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Sectarian divides exist in most places in the world.
Lately we’ve come to associate the term with various conflicts between the Sunni and Shia sects of Islam, but India has warring Hindu sects; rival Tibetan Buddhist sects battled with each other for centuries; and Christian sects fought each other throughout Europe for almost a thousand years.
What does that say about religion?
Some people have concluded that sectarian conflict, hostility and warfare indicate that religion itself is fundamentally defective. More people than ever have simply opted out of any religious belief because the world’s major Faiths have generated so much fanaticism, conflict and division. “If religion can’t keep its own adherents from killing each other,” one atheist writer asked, “then why should anyone consider religion an effective force in the world—or even to be true?”
This serious and important line of inquiry calls into question the most basic moral foundations of religion. It asks us to judge the effectiveness of faith by deeds instead of words, exactly the standard that the founders of the world’s great Faiths advised us to use. It challenges the purpose and the portent of faith.
If you look at religion as a whole bunch of separate belief systems with different teachings; if you see your God competing with the gods of other religions; or if you view religion as only a human creation; then sectarian divides could seem natural and normal, the expected result of all the built-in conflicts of the varying and disagreeing religions. If you see human beings as inherently sinful, evil and violence-prone, you might expect all of us to continually make war on each other over our beliefs, and come to accept the human condition as fundamentally flawed and perennially conflicted.
But on the other hand, if you view religion as the Baha’is do—as one single system, a linked, sequential and progressive set of evolving spiritual teachings all from one God—then you can see that sectarian divides do not represent the normal human condition. If all Faith comes from one source, then we can understand the organic cycle of the rise and fall of the various chapters of that one holy book. If each of the former Faiths in the pantheon of history’s religions has risen to its apex and then declined, to be re-stated, replaced and revivified by the following Faith, then the sequence of multiple belief systems becomes logical and reasonable. If religion is one, then we have hope.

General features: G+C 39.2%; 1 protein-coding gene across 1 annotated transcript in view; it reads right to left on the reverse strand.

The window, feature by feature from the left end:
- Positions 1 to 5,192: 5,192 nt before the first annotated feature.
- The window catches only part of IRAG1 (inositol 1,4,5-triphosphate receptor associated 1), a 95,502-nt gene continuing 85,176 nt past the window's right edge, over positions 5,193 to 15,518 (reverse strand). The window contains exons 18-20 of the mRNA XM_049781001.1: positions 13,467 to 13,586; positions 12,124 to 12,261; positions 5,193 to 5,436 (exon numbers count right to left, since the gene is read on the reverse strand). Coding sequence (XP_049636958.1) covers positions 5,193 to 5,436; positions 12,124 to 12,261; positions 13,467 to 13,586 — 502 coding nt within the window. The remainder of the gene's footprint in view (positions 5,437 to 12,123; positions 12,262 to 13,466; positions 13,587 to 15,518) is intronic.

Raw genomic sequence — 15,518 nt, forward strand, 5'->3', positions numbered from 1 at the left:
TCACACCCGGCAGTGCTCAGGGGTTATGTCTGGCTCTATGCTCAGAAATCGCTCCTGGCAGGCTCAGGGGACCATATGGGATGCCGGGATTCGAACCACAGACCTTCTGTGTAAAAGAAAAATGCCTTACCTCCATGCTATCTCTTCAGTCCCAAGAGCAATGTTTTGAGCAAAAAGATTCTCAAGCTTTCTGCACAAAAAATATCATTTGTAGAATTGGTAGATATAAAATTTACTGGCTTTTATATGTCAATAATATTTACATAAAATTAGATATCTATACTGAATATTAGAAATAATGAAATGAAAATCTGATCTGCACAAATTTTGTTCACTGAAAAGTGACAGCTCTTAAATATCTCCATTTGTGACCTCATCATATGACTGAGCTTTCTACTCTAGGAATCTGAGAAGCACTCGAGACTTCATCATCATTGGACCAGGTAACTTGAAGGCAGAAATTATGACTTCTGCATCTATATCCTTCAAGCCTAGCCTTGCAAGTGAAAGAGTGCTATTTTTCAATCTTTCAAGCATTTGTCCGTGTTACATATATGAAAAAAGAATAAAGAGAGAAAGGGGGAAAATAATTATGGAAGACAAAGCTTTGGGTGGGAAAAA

Baha’is look at sectarian conflicts and wars as fundamental misreadings of the religious teachings of all the Messengers of God. The Baha’i teachings say that religion comprises one truth which the sectarians have divided:
Still another cause of disagreement and dissension has been the formation of religious sects and denominations. Baha’u’llah said that God has sent religion for the purpose of establishing fellowship among humankind and not to create strife and discord, for all religion is founded upon the love of humanity. Abraham promulgated this principle, Moses summoned all to its recognition, Christ established it, and Muhammad directed mankind to its standard. This is the reality of religion. If we abandon hearsay and investigate the reality and inner significance of the heavenly teachings, we will find the same divine foundation of love for humanity. The purport is that religion is intended to be the cause of unity, love and fellowship and not discord, enmity and estrangement. Man has forsaken the foundation of divine religion and adhered to blind imitations. Each nation has clung to its own imitations, and because these are at variance, warfare, bloodshed and destruction of the foundation of humanity have resulted.
True religion is based upon love and agreement. Baha’u’llah has said, “If religion and faith are the causes of enmity and sedition, it is far better to be nonreligious, and the absence of religion would be preferable; for we desire religion to be the cause of amity and fellowship. If enmity and hatred exist, irreligion is preferable.” Therefore, the removal of this dissension has been specialized in Baha’u’llah, for religion is the divine remedy for human antagonism and discord. But when we make the remedy the cause of the disease, it would be better to do without the remedy. – Abdu’l-Baha, The Promulgation of Universal Peace, pp. 231-232.
“Far better to be nonreligious,” Baha’u’llah says, condemning enmity and hatred and all sectarian divides. It may seem exceedingly strange for the founder of the world’s newest major Faith to suggest abandoning your religion—but that’s exactly what Baha’u’llah advises us.